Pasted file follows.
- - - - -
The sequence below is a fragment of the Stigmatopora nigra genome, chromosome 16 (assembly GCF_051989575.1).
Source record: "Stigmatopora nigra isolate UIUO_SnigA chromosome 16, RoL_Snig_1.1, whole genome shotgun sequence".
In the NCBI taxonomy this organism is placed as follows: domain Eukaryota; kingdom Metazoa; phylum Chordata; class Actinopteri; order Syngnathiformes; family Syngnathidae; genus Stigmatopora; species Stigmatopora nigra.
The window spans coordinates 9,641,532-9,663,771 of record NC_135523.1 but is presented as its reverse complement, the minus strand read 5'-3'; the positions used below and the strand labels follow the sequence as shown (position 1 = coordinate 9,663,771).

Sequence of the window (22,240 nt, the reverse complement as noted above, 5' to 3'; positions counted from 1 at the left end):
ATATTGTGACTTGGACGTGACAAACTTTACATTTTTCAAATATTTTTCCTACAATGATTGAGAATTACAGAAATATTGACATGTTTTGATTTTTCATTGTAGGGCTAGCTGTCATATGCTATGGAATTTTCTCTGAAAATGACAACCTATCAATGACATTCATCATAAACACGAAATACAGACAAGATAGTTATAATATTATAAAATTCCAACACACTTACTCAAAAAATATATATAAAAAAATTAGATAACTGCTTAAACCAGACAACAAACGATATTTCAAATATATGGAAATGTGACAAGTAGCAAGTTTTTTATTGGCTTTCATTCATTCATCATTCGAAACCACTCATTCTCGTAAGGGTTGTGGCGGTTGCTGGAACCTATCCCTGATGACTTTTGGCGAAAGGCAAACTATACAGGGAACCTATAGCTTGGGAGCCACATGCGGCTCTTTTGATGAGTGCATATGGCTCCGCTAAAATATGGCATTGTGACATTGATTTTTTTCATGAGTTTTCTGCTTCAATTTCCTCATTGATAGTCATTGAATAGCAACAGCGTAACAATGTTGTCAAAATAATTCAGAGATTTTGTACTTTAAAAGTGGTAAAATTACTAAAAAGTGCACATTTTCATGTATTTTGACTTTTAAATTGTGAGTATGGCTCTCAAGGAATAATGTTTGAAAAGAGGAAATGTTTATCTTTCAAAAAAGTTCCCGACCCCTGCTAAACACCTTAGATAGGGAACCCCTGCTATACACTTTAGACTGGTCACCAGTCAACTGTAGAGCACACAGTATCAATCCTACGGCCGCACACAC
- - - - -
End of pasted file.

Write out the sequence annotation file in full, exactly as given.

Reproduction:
The sequence below is a fragment of the Stigmatopora nigra genome, chromosome 16 (assembly GCF_051989575.1).
Source record: "Stigmatopora nigra isolate UIUO_SnigA chromosome 16, RoL_Snig_1.1, whole genome shotgun sequence".
In the NCBI taxonomy this organism is placed as follows: domain Eukaryota; kingdom Metazoa; phylum Chordata; class Actinopteri; order Syngnathiformes; family Syngnathidae; genus Stigmatopora; species Stigmatopora nigra.
The window spans coordinates 9,641,532-9,663,771 of record NC_135523.1 but is presented as its reverse complement, the minus strand read 5'-3'; the positions used below and the strand labels follow the sequence as shown (position 1 = coordinate 9,663,771).

Sequence of the window (22,240 nt, the reverse complement as noted above, 5' to 3'; positions counted from 1 at the left end):
ATATTGTGACTTGGACGTGACAAACTTTACATTTTTCAAATATTTTTCCTACAATGATTGAGAATTACAGAAATATTGACATGTTTTGATTTTTCATTGTAGGGCTAGCTGTCATATGCTATGGAATTTTCTCTGAAAATGACAACCTATCAATGACATTCATCATAAACACGAAATACAGACAAGATAGTTATAATATTATAAAATTCCAACACACTTACTCAAAAAATATATATAAAAAAATTAGATAACTGCTTAAACCAGACAACAAACGATATTTCAAATATATGGAAATGTGACAAGTAGCAAGTTTTTTATTGGCTTTCATTCATTCATCATTCGAAACCACTCATTCTCGTAAGGGTTGTGGCGGTTGCTGGAACCTATCCCTGATGACTTTTGGCGAAAGGCAAACTATACAGGGAACCTATAGCTTGGGAGCCACATGCGGCTCTTTTGATGAGTGCATATGGCTCCGCTAAAATATGGCATTGTGACATTGATTTTTTTCATGAGTTTTCTGCTTCAATTTCCTCATTGATAGTCATTGAATAGCAACAGCGTAACAATGTTGTCAAAATAATTCAGAGATTTTGTACTTTAAAAGTGGTAAAATTACTAAAAAGTGCACATTTTCATGTATTTTGACTTTTAAATTGTGAGTATGGCTCTCAAGGAATAATGTTTGAAAAGAGGAAATGTTTATCTTTCAAAAAAGTTCCCGACCCCTGCTAAACACCTTAGATAGGGAACCCCTGCTATACACTTTAGACTGGTCACCAGTCAACTGTAGAGCACACAGTATCAATCCTACGGCCGCACACAC